Sunday, November 11, 2007

Day 7: 10 OMGs

Dr. Bakker has an impulsive, informal response to most paleontological finds. If you've got something cool - like a tooth in perfect condition, he'll exclaim, "Oh my God, look at this." If it's really cool - like a razor-sharp claw he's never seem before, it's "Oh my God, Oh my God, what is this?" And so on - the cooler the find, the more "Oh my God"s you get. So, the team has taken to rating it's finds in OMGs (or, "Oh My God"s).

Before today was out, we had a 10 OMG discovery. But first...

This morning, Dr. Bakker was greeted by a very different dig site than the one he left on Wednesday - it was the first time he's seen many of the big finds of the week, including the very large Dimetrodon humerus that came out yesterday. (He left to be honored mid-week by his home state. As many on the team were surprised to discover, even though Dr. Bakker looks like a cowboy, he actually hails from New Jersey.) The site's namesake, Amy, also returned to work on her find.

Dr. Bakker examines the newly-uncovered humerus while site namesake and discoverer Amy Taylor starts working on the far North end of her site this morning.

UPDATE: in this video, Kathleen talks to Amy about her discovery of a site that's turning out most of a Dimetrodon - the biggest pre-dinosaur predator.

Since the central objective of the Amy site is to get the entire hill down to the lower level that holds the associated Dimetrodon skeleton (while preserving and mapping all the bones in the middle layers), the first order of business was to map, document and remove the humerus in order to continue digging downward.

Chris maps and removes the Dimetrodon humerus. Dr. Bakker decided that it should be removed right away to make way for further digging.

Within minutes of the humerus' removal, Kim found the clavicle. In perfect condition!

Kim and Johnny work on excavating under the level where the humerus was found. Little did they know that they were about to uncover another significant fossil.

Here, the clavicle Kim uncovered is outlined in yellow. It is in extremely good condition - it's complete, with nothing at all missing.

At this point, everyone is pretty happy with the day's work - a major site keeps producing more fossils of the same animal, plus a major new bone. So, they're working along, when all of the sudden...

"Oh, my God. I've got the jaw." Chris starts to uncover his new find, about 5 inches over from the location of the humerus and clavicle. It gets that plus 9 more OMGs from Dr. Bakker.

A tooth. In place. In the jaw. What looks like possibly the ENTIRE upper jaw.

Here, you can see the first tooth that popped out of the ground. The mound of earth in front of it contains the jawbone.

At the time this image was taken, 5 teeth had been excavated - three more (indicated by the dotted blue lines) would be revealed before the end of the day. This looks to be almost the entire upper jaw.

With eight full teeth. It's a major find. A 10 OMG, for sure. And - it's in such good shape, they're expecting to find the rest - possibly with the front "killing teeth," tomorrow. In addition, the rib cage is surprisingly intact, the spines are very long and the jaw is amazing - all 8 teeth that remain attached are in pristine condition. Dr. Bakker believes these fossils will need very little prep work before they are ready for display.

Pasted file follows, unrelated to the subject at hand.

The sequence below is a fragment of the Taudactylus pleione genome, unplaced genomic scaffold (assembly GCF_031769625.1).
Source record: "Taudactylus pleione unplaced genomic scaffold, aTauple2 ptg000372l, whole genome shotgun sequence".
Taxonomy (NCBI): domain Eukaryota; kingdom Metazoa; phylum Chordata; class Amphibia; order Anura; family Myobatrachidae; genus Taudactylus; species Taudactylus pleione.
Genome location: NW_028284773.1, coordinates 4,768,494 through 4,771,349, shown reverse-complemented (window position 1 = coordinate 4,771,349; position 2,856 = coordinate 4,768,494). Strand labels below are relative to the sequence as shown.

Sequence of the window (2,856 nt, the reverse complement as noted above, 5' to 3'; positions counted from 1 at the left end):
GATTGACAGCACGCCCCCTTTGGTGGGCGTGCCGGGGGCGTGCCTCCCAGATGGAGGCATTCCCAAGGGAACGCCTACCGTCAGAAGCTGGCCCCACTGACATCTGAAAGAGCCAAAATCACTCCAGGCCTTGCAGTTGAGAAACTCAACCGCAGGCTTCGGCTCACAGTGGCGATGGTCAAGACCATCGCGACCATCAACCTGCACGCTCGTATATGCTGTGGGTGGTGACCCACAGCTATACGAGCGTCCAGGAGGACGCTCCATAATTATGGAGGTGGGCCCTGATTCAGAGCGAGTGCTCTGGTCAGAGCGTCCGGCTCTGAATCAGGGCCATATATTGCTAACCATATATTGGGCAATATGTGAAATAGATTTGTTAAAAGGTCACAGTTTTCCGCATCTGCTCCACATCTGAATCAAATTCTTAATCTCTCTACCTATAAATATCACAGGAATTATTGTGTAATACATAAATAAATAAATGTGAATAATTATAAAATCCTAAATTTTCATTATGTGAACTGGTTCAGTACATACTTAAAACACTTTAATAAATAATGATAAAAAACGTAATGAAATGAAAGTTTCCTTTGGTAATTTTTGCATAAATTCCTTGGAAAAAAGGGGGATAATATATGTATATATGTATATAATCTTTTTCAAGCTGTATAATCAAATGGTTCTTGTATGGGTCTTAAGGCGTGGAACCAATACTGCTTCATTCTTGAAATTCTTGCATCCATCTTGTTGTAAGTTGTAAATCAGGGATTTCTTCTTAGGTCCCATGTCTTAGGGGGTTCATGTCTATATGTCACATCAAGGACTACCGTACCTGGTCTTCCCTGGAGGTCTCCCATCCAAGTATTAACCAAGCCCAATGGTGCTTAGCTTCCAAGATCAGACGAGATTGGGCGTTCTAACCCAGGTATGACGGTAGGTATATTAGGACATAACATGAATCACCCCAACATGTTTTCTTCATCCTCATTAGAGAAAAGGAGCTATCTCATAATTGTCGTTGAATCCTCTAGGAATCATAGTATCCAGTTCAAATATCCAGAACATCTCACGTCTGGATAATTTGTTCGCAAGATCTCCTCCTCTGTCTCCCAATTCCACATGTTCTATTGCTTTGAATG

According to Dr. Bakker, "That solves the mystery!" This jaw proves that the skeleton we've been working on is, in fact, our mystery animal - so far represented by four small teeth from the Aimee site and a giant fang from the K2 site. It's a Dimetrodon for sure, but we don't know what the species is yet. If this is a Dimetrodon loomisi, Bakker says this find could possibly be the best preserved specimen to date. And it is in spectacular condition.

More photos from today:

Piece of cake! Johnny, Chris and Neal pull the second jacket out of the Spine site. The first jacket, taken out yesterday, was about twice this size.

It might have been smaller - but it was still more than 200 pounds, way too heavy and unweildy to carry up the steep slope to the trucks.

Man of the Hour: Our friendly, neighborhood front-end loader driver, Gary Coltharp - who was kind enough to donate his time and equipment to the cause, and help us get two very heavy jackets out of a very inaccessible site.

Johnny and Kathy excavate the Amy site today.

Dr. Bakker surveys the entire site at the end of today's dig. By half of the hill is gone. Foil covers the jaw discovered today, as well as several fossils that have been mapped and removed from the layer. It's amazing to compare this with the site a week ago.

Neal Immega - What's this rock doing with red and green spots?

This is a fine grained quartz sandstone from a shallow creek that flowed during Permian times at what is now the Craddock Ranch. Notice that the rock is made up of layers that dip to the right. These are called forsets and are the leading edge of a ripple in the sand at the bottom of the creek. Moving water transports sand in the shape of a ripple. If you look closely, you will see that there are several of these angled layers and each layer truncates the previous one because the moving ripples tend to erode some or all of the previous one.

The red and green color comes from iron in different oxidization states. If you could examine the grains with an electron microscope, you would see that the quartz is coated with a layer of iron-rich clay. I think that the original color of the rock was red like all the other sediments in these redbeds. Rivers also transport organic material, like plant debris, along with the sand. Bacterial decomposition of the organic materials will also reduce the iron, changing the color of the iron from red to green. The green spots come from decomposition of isolated bits of organic material.